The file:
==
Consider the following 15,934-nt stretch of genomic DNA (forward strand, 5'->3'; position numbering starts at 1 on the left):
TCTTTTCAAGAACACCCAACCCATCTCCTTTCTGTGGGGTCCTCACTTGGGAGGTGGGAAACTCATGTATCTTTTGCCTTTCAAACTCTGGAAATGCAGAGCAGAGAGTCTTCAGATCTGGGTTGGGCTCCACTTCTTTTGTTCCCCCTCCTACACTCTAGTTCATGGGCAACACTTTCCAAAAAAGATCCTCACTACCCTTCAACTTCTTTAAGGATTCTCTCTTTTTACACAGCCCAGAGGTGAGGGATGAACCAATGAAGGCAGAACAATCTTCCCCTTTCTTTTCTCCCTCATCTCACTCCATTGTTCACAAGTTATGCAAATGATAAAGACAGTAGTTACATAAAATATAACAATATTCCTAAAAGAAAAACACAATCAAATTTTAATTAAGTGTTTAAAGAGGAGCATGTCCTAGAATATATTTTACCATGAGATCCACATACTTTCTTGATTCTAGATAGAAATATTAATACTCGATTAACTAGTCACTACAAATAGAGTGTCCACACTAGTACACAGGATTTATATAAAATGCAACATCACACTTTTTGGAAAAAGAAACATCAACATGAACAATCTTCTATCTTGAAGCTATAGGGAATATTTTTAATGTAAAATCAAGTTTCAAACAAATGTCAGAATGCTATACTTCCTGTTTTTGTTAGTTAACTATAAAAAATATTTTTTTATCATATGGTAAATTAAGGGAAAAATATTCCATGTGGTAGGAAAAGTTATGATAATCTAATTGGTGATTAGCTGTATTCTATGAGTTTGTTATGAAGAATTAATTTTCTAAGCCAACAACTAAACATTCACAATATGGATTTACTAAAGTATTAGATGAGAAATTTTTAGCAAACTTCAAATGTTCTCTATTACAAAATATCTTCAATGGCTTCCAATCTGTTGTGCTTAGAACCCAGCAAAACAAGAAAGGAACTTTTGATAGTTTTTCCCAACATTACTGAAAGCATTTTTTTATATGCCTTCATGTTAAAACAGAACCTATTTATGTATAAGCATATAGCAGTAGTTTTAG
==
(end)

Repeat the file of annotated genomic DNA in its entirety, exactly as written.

Consider the following 15,934-nt stretch of genomic DNA (forward strand, 5'->3'; position numbering starts at 1 on the left):
TCTTTTCAAGAACACCCAACCCATCTCCTTTCTGTGGGGTCCTCACTTGGGAGGTGGGAAACTCATGTATCTTTTGCCTTTCAAACTCTGGAAATGCAGAGCAGAGAGTCTTCAGATCTGGGTTGGGCTCCACTTCTTTTGTTCCCCCTCCTACACTCTAGTTCATGGGCAACACTTTCCAAAAAAGATCCTCACTACCCTTCAACTTCTTTAAGGATTCTCTCTTTTTACACAGCCCAGAGGTGAGGGATGAACCAATGAAGGCAGAACAATCTTCCCCTTTCTTTTCTCCCTCATCTCACTCCATTGTTCACAAGTTATGCAAATGATAAAGACAGTAGTTACATAAAATATAACAATATTCCTAAAAGAAAAACACAATCAAATTTTAATTAAGTGTTTAAAGAGGAGCATGTCCTAGAATATATTTTACCATGAGATCCACATACTTTCTTGATTCTAGATAGAAATATTAATACTCGATTAACTAGTCACTACAAATAGAGTGTCCACACTAGTACACAGGATTTATATAAAATGCAACATCACACTTTTTGGAAAAAGAAACATCAACATGAACAATCTTCTATCTTGAAGCTATAGGGAATATTTTTAATGTAAAATCAAGTTTCAAACAAATGTCAGAATGCTATACTTCCTGTTTTTGTTAGTTAACTATAAAAAATATTTTTTTATCATATGGTAAATTAAGGGAAAAATATTCCATGTGGTAGGAAAAGTTATGATAATCTAATTGGTGATTAGCTGTATTCTATGAGTTTGTTATGAAGAATTAATTTTCTAAGCCAACAACTAAACATTCACAATATGGATTTACTAAAGTATTAGATGAGAAATTTTTAGCAAACTTCAAATGTTCTCTATTACAAAATATCTTCAATGGCTTCCAATCTGTTGTGCTTAGAACCCAGCAAAACAAGAAAGGAACTTTTGATAGTTTTTCCCAACATTACTGAAAGCATTTTTTTATATGCCTTCATGTTAAAACAGAACCTATTTATGTATAAGCATATAGCAGTAGTTTTAG